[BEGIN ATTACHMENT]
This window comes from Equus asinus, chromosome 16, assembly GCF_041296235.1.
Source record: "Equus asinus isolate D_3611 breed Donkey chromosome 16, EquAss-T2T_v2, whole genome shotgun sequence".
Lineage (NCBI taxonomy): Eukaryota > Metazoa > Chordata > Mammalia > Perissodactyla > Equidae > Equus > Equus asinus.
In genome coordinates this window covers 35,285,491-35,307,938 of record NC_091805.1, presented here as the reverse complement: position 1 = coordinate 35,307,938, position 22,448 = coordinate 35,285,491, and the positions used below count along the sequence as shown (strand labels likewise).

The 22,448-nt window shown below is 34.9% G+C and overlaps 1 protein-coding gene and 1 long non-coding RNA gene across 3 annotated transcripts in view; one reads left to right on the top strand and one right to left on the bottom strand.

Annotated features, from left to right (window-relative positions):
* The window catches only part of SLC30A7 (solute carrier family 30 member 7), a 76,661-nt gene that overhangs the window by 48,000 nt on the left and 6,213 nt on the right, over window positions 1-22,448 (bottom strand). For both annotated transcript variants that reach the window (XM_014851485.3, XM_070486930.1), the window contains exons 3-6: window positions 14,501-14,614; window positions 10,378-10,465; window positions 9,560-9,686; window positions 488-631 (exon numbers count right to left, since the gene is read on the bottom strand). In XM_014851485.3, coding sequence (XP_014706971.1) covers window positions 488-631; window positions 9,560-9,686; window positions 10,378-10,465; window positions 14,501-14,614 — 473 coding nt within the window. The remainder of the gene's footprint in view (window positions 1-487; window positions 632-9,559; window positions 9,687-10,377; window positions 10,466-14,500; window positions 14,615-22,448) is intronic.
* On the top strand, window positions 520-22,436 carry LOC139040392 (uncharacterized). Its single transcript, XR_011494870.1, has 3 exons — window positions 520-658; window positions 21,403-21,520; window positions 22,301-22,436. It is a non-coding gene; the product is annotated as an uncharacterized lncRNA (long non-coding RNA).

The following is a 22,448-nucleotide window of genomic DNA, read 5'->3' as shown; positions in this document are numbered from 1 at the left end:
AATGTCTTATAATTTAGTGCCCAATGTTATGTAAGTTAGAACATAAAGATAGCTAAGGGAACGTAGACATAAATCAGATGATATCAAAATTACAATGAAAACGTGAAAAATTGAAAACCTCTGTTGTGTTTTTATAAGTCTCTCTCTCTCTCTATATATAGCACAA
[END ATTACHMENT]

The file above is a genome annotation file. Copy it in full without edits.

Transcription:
This window comes from Equus asinus, chromosome 16, assembly GCF_041296235.1.
Source record: "Equus asinus isolate D_3611 breed Donkey chromosome 16, EquAss-T2T_v2, whole genome shotgun sequence".
Lineage (NCBI taxonomy): Eukaryota > Metazoa > Chordata > Mammalia > Perissodactyla > Equidae > Equus > Equus asinus.
In genome coordinates this window covers 35,285,491-35,307,938 of record NC_091805.1, presented here as the reverse complement: position 1 = coordinate 35,307,938, position 22,448 = coordinate 35,285,491, and the positions used below count along the sequence as shown (strand labels likewise).

The 22,448-nt window shown below is 34.9% G+C and overlaps 1 protein-coding gene and 1 long non-coding RNA gene across 3 annotated transcripts in view; one reads left to right on the top strand and one right to left on the bottom strand.

Annotated features, from left to right (window-relative positions):
* The window catches only part of SLC30A7 (solute carrier family 30 member 7), a 76,661-nt gene that overhangs the window by 48,000 nt on the left and 6,213 nt on the right, over window positions 1-22,448 (bottom strand). For both annotated transcript variants that reach the window (XM_014851485.3, XM_070486930.1), the window contains exons 3-6: window positions 14,501-14,614; window positions 10,378-10,465; window positions 9,560-9,686; window positions 488-631 (exon numbers count right to left, since the gene is read on the bottom strand). In XM_014851485.3, coding sequence (XP_014706971.1) covers window positions 488-631; window positions 9,560-9,686; window positions 10,378-10,465; window positions 14,501-14,614 — 473 coding nt within the window. The remainder of the gene's footprint in view (window positions 1-487; window positions 632-9,559; window positions 9,687-10,377; window positions 10,466-14,500; window positions 14,615-22,448) is intronic.
* On the top strand, window positions 520-22,436 carry LOC139040392 (uncharacterized). Its single transcript, XR_011494870.1, has 3 exons — window positions 520-658; window positions 21,403-21,520; window positions 22,301-22,436. It is a non-coding gene; the product is annotated as an uncharacterized lncRNA (long non-coding RNA).

The following is a 22,448-nucleotide window of genomic DNA, read 5'->3' as shown; positions in this document are numbered from 1 at the left end:
AATGTCTTATAATTTAGTGCCCAATGTTATGTAAGTTAGAACATAAAGATAGCTAAGGGAACGTAGACATAAATCAGATGATATCAAAATTACAATGAAAACGTGAAAAATTGAAAACCTCTGTTGTGTTTTTATAAGTCTCTCTCTCTCTCTATATATAGCACAA